The Week That Was – Bolivian Blogs

The buzz continues within the Bolivian blogosphere with the publication of the most recent article in the Bolivian press. The Extra section of El Deber featured the three creators of the website Mundo Al Revés for their work of encouraging other Bolivians to begin blogging through website hosting and other technical support. The article also featured an extensive interview with Miguel Esquirol, author of the blog El Forastero. There, he gave tips for those wanting to delve into the world of blogs. He also gave suggestions of eight noteworthy blogs.

Esquirol is also the co-creator of the Blogs de Bolivia site, which continues to uncover new Bolivian blogs on a daily basis. Its most recent discovery belongs to the blog of one of the most famous contemporary authors of Bolivian literature. Edmundo Paz Soldán, a Bolivian writer who also teaches at Cornell University, recently started his blog Río Fugitivo. The Blogs de Bolivia site was also recently featured in an article in Los Tiempos Del Mundo newspaper,

In the past, the Bolivian blogosphere has always been small enough that topics rarely overlapped. That changed during the past week, several bloggers commented on a common theme, and some even directly referred to another post in another blog. Miguel Centellas of Ciao! commented on a recent post in the Democracy Center’s blog written by Jim Shultz about the role of former President Gonzalo Sanchez de Lozada’s in the death of a civilian nurse in February 2003. Centellas clarifies some points that he believes were missing from Shultz’s entry. The campaign website for the Movimiento Al Socialismo (MAS) was discussed from two distinctly different viewpoints by MABB and Barrio Flores. Antonio Saravia and Alvaro Piaggio both applauded the recent march of Bolivian factory workers who support a free trade agreement with the United States.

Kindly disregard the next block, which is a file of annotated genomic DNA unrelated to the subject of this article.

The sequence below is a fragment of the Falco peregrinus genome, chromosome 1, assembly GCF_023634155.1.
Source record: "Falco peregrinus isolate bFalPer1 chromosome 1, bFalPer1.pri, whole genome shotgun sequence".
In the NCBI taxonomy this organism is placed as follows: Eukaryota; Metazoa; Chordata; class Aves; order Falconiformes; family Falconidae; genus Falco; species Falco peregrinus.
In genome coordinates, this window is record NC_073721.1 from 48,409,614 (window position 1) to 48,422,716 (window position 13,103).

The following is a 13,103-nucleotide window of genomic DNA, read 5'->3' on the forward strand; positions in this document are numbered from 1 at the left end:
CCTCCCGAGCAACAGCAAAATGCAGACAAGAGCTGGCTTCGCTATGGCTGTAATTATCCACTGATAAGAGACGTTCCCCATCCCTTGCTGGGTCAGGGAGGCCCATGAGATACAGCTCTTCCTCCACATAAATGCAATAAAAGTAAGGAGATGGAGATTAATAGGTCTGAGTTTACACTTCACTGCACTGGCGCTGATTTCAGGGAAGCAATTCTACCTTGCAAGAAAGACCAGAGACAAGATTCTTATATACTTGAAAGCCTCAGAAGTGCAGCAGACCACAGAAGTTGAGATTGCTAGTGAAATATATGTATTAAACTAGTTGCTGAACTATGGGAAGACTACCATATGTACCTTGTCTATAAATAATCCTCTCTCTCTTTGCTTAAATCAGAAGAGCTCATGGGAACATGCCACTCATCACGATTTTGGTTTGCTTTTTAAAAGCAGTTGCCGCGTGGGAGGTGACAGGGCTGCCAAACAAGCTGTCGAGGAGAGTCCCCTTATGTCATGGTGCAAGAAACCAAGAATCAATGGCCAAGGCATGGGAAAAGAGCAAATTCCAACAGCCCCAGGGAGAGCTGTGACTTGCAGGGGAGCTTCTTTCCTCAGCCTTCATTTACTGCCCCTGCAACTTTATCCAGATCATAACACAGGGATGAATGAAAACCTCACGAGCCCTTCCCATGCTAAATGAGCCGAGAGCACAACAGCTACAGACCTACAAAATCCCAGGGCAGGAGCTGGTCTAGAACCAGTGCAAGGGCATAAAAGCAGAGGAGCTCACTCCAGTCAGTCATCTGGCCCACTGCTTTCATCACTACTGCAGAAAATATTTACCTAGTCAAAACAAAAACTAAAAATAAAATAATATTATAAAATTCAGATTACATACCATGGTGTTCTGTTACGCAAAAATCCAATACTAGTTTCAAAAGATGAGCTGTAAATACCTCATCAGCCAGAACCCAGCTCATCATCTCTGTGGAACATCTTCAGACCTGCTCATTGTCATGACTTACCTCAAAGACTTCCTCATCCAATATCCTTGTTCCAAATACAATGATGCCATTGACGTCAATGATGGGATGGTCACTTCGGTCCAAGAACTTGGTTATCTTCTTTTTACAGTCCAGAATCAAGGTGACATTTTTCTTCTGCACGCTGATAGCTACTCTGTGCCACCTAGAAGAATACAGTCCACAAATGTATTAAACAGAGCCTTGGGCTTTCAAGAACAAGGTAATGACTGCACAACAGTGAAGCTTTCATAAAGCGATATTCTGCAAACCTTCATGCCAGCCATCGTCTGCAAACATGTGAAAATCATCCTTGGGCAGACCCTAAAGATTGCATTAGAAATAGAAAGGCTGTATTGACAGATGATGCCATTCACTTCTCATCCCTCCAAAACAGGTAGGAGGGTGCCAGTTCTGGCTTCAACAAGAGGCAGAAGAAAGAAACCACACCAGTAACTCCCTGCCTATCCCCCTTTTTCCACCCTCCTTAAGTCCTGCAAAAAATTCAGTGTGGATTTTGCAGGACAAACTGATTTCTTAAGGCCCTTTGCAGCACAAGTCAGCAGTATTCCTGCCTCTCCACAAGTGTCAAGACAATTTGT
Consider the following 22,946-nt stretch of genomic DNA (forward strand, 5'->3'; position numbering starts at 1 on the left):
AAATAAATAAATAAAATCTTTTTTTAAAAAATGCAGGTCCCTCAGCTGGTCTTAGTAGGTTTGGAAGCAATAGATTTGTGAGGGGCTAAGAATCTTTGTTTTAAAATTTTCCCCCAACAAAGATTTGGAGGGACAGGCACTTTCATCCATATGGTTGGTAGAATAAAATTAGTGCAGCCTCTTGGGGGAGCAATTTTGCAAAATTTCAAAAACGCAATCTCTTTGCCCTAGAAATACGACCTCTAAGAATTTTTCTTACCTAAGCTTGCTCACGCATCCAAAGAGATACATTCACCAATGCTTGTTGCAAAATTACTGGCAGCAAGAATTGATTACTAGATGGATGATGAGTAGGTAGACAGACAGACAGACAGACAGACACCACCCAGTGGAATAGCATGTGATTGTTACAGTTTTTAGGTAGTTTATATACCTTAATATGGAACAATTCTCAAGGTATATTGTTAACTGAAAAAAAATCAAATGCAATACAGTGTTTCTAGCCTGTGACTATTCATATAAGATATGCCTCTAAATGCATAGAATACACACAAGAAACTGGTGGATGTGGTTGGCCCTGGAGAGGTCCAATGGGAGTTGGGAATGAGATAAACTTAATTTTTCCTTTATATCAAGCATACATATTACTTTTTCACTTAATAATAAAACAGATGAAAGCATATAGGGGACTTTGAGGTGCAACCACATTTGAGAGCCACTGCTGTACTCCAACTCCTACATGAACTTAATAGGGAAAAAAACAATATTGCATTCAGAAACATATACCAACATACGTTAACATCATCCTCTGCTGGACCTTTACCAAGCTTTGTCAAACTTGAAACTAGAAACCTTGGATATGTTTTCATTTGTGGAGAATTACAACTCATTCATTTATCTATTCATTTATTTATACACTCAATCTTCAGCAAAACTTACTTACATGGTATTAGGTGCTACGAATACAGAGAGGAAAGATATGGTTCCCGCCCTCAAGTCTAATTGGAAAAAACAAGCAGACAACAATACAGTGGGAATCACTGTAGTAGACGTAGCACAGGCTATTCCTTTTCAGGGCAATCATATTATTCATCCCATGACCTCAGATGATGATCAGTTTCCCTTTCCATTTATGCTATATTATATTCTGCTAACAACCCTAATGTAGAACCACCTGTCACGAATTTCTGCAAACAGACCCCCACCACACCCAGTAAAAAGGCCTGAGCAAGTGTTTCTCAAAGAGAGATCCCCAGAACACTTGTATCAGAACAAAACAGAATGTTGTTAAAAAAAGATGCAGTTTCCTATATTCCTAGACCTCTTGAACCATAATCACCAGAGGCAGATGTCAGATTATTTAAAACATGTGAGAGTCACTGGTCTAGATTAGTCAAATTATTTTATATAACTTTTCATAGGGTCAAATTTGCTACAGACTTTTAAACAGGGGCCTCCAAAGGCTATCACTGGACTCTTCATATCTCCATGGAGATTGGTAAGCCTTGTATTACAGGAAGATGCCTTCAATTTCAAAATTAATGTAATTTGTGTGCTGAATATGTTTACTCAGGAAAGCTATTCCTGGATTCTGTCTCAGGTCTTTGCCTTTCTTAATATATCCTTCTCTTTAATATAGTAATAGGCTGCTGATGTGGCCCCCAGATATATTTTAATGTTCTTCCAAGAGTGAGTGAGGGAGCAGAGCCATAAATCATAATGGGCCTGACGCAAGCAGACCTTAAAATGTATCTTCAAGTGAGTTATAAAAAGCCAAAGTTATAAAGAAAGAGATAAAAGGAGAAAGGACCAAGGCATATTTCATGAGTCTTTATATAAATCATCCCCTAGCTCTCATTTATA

A relatively new blog called Donde Estoy? Notes from Bolivia highlighted her recent experience sitting in the Zona Roja during a fútbol game between the Cochabamba teams Jorge Wilstermann and Aurora. She writes that the vulgar language used in the stands was very shocking. Tyson and Carolina are back in Cochabamba to continue their work with orphans, which is documented in their blog Camino de Amistad. Finally, Andrea finds the response particularly humorous from Miss Bolivia, when asked the question “if you were president, what would be the first thing you’d do?” in her blog Lo Digo Yo.

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